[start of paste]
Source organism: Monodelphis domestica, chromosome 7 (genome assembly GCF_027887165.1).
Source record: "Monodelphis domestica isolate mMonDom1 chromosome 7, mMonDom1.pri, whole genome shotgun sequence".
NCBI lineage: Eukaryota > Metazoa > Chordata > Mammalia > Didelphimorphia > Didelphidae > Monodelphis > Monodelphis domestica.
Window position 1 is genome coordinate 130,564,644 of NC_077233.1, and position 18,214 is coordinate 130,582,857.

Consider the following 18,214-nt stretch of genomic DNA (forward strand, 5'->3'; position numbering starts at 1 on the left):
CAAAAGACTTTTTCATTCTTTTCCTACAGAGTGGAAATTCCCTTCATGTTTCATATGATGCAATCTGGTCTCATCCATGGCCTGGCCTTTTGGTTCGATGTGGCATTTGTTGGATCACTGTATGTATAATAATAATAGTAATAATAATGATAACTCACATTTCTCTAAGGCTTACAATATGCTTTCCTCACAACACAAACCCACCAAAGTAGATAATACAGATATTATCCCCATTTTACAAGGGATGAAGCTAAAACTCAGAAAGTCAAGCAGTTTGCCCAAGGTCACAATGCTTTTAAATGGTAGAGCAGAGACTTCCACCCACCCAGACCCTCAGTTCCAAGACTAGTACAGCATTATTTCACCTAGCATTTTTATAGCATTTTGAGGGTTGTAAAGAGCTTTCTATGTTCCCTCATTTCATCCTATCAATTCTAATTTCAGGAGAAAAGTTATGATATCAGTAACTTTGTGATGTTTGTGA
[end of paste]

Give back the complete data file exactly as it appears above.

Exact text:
Source organism: Monodelphis domestica, chromosome 7 (genome assembly GCF_027887165.1).
Source record: "Monodelphis domestica isolate mMonDom1 chromosome 7, mMonDom1.pri, whole genome shotgun sequence".
NCBI lineage: Eukaryota > Metazoa > Chordata > Mammalia > Didelphimorphia > Didelphidae > Monodelphis > Monodelphis domestica.
Window position 1 is genome coordinate 130,564,644 of NC_077233.1, and position 18,214 is coordinate 130,582,857.

Consider the following 18,214-nt stretch of genomic DNA (forward strand, 5'->3'; position numbering starts at 1 on the left):
CAAAAGACTTTTTCATTCTTTTCCTACAGAGTGGAAATTCCCTTCATGTTTCATATGATGCAATCTGGTCTCATCCATGGCCTGGCCTTTTGGTTCGATGTGGCATTTGTTGGATCACTGTATGTATAATAATAATAGTAATAATAATGATAACTCACATTTCTCTAAGGCTTACAATATGCTTTCCTCACAACACAAACCCACCAAAGTAGATAATACAGATATTATCCCCATTTTACAAGGGATGAAGCTAAAACTCAGAAAGTCAAGCAGTTTGCCCAAGGTCACAATGCTTTTAAATGGTAGAGCAGAGACTTCCACCCACCCAGACCCTCAGTTCCAAGACTAGTACAGCATTATTTCACCTAGCATTTTTATAGCATTTTGAGGGTTGTAAAGAGCTTTCTATGTTCCCTCATTTCATCCTATCAATTCTAATTTCAGGAGAAAAGTTATGATATCAGTAACTTTGTGATGTTTGTGA